Anglican Church, Longford (first)

Wellington St, Longford, near current church. Google Maps.
Opened c.1831
Demolished c.1844 with the opening of Christ Church.

A Short Account
From A Short Account of Christ Church, Longford, the drawing “is made from the south of the [current] Church and shows the great window. The old Church is seen behind and more to the north; it was pulled down as soon as the other was in use, and the bricks were used for the building of the Sunday School, which seems to have been finished by December, 1845.”

Hobart Town Courier, 12 September 1829
Hobart Town Courier, 12 September 1829

Launceston Advertiser, 3 May 1830
Launceston Advertiser, 3 May 1830

We are happy to congratulate the inhabitants of Norfolk Plains, that a Church is in rapid progress and that the present Christian Governor has also appointed a Clergyman to officiate regularly therein. This will do much to repress all such gross violations of Religion, and of morality; and we firmly believe that the Rev. Mr. Davis will find his parishioners as devout and as attentive to their religious duties as in any other part of the Colony.
Launceston Advertiser, 14 June 1830

At Norfolk plains, an elegant little chapel is now nearly finished.
Launceston Advertiser, 17 January 1831

Launceston 18 April 1832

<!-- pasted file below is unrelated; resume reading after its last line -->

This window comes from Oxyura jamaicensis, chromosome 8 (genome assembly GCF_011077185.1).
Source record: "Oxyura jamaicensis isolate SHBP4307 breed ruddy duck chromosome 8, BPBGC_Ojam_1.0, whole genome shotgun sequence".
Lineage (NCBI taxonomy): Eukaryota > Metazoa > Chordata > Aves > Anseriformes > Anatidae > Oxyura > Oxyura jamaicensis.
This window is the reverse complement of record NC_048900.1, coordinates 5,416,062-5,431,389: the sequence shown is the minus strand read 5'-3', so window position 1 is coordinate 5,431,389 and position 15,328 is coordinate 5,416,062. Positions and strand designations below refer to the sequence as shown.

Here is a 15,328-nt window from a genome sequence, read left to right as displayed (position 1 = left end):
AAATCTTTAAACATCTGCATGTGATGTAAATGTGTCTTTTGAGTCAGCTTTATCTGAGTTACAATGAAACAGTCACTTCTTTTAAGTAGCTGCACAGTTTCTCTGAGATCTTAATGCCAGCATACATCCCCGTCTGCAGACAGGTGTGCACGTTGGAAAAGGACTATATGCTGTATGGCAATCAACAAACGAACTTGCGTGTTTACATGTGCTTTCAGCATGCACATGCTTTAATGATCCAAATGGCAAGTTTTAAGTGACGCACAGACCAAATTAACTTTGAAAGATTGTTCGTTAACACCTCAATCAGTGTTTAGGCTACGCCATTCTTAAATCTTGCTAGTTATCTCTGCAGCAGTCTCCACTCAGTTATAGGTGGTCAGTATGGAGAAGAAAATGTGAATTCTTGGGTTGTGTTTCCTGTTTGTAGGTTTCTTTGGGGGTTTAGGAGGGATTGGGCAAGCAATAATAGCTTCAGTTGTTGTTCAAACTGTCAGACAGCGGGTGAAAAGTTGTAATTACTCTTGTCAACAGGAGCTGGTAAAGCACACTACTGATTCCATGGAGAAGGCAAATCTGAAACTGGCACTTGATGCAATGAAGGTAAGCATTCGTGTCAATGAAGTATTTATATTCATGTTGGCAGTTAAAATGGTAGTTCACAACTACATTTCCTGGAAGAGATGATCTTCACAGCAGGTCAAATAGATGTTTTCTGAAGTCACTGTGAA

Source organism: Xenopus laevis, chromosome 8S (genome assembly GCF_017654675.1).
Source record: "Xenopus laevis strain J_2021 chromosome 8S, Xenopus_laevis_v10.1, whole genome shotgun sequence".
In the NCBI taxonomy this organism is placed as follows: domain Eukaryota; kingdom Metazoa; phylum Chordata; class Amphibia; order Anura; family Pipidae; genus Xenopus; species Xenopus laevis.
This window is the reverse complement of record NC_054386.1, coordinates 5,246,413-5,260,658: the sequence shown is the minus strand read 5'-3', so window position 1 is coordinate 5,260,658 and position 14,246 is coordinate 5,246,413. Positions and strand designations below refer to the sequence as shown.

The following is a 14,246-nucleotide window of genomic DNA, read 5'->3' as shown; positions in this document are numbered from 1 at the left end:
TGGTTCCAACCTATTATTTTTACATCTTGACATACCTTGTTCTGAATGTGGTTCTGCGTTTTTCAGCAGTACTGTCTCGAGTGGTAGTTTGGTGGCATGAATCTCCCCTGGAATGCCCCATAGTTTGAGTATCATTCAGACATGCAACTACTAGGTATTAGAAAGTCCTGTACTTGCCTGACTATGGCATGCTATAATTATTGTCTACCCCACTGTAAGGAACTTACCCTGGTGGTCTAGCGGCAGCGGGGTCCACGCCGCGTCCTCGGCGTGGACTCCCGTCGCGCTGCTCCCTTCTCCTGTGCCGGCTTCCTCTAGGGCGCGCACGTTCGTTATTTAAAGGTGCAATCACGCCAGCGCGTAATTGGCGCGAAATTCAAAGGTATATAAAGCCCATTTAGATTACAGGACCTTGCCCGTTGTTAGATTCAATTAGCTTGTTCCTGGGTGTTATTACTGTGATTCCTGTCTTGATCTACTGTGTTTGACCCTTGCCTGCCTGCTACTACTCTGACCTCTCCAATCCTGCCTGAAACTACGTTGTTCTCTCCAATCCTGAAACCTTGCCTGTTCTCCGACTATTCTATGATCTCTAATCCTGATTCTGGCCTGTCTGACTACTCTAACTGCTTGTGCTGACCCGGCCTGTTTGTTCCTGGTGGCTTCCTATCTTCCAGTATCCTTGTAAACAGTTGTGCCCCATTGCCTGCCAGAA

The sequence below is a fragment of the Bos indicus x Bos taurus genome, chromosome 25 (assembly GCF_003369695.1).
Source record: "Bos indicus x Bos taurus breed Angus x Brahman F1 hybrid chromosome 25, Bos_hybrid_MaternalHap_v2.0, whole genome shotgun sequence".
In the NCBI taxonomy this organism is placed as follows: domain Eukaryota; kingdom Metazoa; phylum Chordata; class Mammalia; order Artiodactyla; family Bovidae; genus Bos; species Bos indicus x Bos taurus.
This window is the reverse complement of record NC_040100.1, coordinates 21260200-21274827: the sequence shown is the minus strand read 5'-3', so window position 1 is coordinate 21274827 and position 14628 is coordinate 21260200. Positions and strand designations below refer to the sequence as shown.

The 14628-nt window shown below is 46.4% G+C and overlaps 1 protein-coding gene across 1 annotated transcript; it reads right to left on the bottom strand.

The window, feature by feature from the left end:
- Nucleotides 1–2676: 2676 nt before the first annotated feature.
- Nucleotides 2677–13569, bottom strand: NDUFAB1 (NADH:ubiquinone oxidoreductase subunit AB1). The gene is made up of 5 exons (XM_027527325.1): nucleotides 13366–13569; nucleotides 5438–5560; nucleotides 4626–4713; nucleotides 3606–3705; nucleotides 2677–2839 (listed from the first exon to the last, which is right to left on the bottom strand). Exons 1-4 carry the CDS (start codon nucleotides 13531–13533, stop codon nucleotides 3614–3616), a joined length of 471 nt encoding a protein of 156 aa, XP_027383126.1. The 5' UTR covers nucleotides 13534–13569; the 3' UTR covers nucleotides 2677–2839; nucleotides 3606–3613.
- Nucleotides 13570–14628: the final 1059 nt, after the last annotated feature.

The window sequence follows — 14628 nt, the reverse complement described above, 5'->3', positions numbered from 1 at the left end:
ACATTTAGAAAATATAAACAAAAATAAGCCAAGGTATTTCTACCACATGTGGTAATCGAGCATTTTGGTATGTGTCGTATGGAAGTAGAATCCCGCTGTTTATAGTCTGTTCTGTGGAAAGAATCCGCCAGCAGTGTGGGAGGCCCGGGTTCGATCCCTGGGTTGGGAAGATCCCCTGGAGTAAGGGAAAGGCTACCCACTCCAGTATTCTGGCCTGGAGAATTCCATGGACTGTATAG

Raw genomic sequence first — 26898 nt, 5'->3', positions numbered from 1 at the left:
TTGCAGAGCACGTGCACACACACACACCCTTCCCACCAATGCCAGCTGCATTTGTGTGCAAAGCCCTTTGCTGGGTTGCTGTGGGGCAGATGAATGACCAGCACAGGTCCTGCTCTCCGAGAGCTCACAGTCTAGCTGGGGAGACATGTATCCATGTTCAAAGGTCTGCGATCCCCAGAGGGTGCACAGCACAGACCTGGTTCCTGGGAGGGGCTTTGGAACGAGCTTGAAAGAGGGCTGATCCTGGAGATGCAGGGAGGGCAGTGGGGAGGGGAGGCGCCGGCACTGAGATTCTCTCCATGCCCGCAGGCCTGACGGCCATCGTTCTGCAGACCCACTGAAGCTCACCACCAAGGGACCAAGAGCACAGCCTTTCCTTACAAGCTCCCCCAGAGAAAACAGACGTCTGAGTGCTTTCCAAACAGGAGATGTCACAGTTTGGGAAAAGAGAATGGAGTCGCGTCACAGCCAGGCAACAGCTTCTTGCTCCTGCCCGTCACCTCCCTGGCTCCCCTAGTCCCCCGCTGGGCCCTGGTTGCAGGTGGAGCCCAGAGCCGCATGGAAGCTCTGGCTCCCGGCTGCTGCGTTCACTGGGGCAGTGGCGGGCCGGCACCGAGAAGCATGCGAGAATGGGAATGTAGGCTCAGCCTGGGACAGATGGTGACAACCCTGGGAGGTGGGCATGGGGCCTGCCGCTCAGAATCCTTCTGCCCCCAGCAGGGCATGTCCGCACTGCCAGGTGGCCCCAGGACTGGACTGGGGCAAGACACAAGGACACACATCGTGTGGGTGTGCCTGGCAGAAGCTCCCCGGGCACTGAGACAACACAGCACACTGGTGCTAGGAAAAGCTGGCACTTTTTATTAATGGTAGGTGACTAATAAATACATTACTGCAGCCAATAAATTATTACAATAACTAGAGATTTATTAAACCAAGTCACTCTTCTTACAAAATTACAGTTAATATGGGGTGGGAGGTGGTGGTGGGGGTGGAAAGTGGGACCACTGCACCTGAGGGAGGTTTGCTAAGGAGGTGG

The first known visit of a clergyman was that of the Rev. James Norman of St, John’s Launceston on 12th Sept. 1827; but in 1828 the Rev. R. R. Claiborne started the “Norfolk Plains Grammar School,” and was available for services. It was now decided to build a Church, as a clergyman was expected to arrive for the district from England in 1830. The Government gave the site, the area of which was later fixed at 8t acres, and also provided the bricks and other materials for the building itself, while the inhabitants supplied the fittings, which cost £ 190, including an early form of harmonium, called a Seraphine.” This was placed at the back of a gallery behind curtains, in front of which sot the convicts employed in the district. The clock at present in use was housed in some sort of tower. The Church is said to have had a seating capacity of 400; but this seems to have been impossible, even when taking into account the large gallery. The Rev. R. R. Davies arrived in 1830 to take charge of an enormous parish extending from Ross to the Bass Strait. There were only seven priests in the Diocese at this time. The Church was not finished till nine months after his arrival, that is in April 1831; but it must have been very badly built, for seven years later it had to be propped up with stays, which are shown in the contemporary drawing [below]. It was also too small, probably because of an increase in the number of convicts, so plans were made for an extension of the gallery round the sides of the Church for their accommodation; but it was discovered that the foundations were unsound and the walls beyond repair, and this work was not undertaken. Tenders were therefore called for the erection of a new Church.